With a 6" diameter grow pot, the easiest way to accurately check the soil is with your eyes and fingers. Not many plants need to stay wet or moist at all times so with this size pot you will usually be safe to do a visual check. Is the top soil dry? If you are not sure, use the touch test. Gently push the tip of your finger into the soil. Moist soil will cling to your skin and dry soil will not.

Many plants, including houseplants, are in a stage of no or very slow growth in the winter and should be allowed to become somewhat drier. I have had plants that did not need to be watered at all in the winter months, after a good soaking in the fall. If you pay attention to your plants you will notice that as the daylight changes throughout the year, your plants water use will change accordingly. Please note that some plants use more water temporarily as heating systems are turned on in the colder months.

A Note About Self-Watering Systems - If you really have a difficult time with watering your plants properly, no matter what you do, or you are away frequently but would still like to keep your plants looking good, consider a self-watering system for your houseplants.

These are great and look fantastic but, of course, you still have to put water in them occasionally. I have used Lechuza before and they are pretty easy once they are set up correctly. A great looking container and you can get them without the sub-irrigation (self-waterer) too. They are really popular in the interior landscape industry and can be used anywhere from professional buildings to residential. Some links to these products have been included on the page. Take a look when you finish the page!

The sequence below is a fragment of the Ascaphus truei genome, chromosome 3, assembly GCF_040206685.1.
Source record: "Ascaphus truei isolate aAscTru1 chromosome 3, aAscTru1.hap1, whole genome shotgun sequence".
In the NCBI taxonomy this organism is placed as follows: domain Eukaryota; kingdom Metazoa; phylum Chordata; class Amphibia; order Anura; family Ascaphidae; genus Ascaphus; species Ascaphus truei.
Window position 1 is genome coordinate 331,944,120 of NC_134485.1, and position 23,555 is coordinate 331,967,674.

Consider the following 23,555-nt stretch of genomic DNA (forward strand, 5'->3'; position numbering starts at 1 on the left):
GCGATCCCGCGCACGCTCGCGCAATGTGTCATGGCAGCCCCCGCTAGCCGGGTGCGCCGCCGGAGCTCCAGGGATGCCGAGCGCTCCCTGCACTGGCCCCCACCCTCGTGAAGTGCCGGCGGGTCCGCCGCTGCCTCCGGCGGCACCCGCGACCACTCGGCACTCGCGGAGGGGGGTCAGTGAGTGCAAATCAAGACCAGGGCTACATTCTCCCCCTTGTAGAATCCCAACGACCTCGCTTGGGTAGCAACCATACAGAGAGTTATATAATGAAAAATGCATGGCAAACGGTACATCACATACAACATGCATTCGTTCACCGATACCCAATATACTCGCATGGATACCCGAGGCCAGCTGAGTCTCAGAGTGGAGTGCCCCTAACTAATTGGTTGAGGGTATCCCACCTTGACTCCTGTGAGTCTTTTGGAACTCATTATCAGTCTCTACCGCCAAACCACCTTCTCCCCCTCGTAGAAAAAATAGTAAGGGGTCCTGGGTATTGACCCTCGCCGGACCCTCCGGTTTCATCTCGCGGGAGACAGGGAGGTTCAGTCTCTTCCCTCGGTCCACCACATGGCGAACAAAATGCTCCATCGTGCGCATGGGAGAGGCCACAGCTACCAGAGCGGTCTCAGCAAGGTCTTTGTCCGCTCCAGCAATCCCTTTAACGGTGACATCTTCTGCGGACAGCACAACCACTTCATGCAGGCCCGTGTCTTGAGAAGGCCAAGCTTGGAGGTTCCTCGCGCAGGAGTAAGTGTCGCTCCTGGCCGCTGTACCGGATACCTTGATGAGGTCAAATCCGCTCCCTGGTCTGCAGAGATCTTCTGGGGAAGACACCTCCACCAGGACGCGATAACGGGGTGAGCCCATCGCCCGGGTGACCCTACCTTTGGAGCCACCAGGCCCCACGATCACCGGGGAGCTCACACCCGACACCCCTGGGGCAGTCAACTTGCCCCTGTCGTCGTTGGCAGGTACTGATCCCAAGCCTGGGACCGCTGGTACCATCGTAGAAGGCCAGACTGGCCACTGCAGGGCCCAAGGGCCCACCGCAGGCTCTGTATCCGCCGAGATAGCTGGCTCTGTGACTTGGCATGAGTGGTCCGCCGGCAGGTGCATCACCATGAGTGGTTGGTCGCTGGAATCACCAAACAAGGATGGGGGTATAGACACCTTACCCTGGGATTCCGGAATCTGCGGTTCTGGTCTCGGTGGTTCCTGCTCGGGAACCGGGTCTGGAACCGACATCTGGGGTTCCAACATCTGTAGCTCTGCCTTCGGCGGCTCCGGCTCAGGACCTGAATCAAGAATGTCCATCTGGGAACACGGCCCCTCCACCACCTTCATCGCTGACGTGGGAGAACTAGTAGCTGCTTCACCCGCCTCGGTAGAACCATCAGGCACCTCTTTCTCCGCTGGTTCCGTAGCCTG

If you have a plant in a 10" diameter pot or larger, it is a good idea to use a soil probe to check for moisture in the growing medium. These are not expensive and have the advantage of aerating the root mass as you use it, which is great for your plant's root system.

Soil probes are usually about 14"-16" long, made of aluminum and have notches in the side to pull up a soil sample. Moist soil will remain in the notch and dry soil will easily fall out. With larger grow pots it is necessary to let the soil dry down much more than with a small grow pot. Use a soil probe and a good rule of thumb would be to water when the soil is dry in all but the bottom notch.

Thanks for visiting and come back soon as plant care information, pictures and more are being added all of the time. I hope that your indoor tropical plants and all of your plants and flowers are happy, green and growing because that is why I started this site PlantAndFlowerInfo.com.

If you have indoor plant care questions you can send a plant question or visit the PlantAndFlowerInfo blog for interior plant care questions and answers, to post your own comment or questions or share some of your indoor plant wisdom with others. Visit the PlantAndFlowerInfo.com Facebook Page or Google+ Page, also great places to post comments and questions! Thanks again...